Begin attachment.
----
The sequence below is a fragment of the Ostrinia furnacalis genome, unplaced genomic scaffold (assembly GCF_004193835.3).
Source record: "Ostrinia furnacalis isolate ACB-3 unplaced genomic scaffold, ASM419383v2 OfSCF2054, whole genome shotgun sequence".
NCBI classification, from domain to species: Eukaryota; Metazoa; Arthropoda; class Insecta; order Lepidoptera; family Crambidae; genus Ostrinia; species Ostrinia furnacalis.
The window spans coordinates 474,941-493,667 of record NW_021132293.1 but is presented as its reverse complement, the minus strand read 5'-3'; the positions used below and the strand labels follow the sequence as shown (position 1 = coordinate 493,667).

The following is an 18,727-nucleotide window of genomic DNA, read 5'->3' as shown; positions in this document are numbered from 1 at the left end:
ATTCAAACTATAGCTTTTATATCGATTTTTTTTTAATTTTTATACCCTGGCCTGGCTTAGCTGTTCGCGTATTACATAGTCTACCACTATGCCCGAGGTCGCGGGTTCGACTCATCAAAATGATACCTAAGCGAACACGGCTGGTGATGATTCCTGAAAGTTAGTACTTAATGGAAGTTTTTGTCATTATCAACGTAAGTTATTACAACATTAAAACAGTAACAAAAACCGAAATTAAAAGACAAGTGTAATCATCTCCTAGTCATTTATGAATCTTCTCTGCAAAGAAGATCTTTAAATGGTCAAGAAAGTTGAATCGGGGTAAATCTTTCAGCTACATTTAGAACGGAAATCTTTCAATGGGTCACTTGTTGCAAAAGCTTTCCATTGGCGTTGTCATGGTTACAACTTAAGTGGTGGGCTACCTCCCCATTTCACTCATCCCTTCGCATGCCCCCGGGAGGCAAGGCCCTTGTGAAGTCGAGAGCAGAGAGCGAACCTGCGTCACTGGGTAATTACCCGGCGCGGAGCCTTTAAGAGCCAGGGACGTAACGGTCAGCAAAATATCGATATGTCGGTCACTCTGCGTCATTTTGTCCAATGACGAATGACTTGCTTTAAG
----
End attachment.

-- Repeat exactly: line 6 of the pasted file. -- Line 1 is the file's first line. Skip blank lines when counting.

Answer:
ATTCAAACTATAGCTTTTATATCGATTTTTTTTTAATTTTTATACCCTGGCCTGGCTTAGCTGTTCGCGTATTACATAGTCTACCACTATGCCCGAGGTCGCGGGTTCGACTCATCAAAATGATACCTAAGCGAACACGGCTGGTGATGATTCCTGAAAGTTAGTACTTAATGGAAGTTTTTGTCATTATCAACGTAAGTTATTACAACATTAAAACAGTAACAAAAACCGAAATTAAAAGACAAGTGTAATCATCTCCTAGTCATTTATGAATCTTCTCTGCAAAGAAGATCTTTAAATGGTCAAGAAAGTTGAATCGGGGTAAATCTTTCAGCTACATTTAGAACGGAAATCTTTCAATGGGTCACTTGTTGCAAAAGCTTTCCATTGGCGTTGTCATGGTTACAACTTAAGTGGTGGGCTACCTCCCCATTTCACTCATCCCTTCGCATGCCCCCGGGAGGCAAGGCCCTTGTGAAGTCGAGAGCAGAGAGCGAACCTGCGTCACTGGGTAATTACCCGGCGCGGAGCCTTTAAGAGCCAGGGACGTAACGGTCAGCAAAATATCGATATGTCGGTCACTCTGCGTCATTTTGTCCAATGACGAATGACTTGCTTTAAG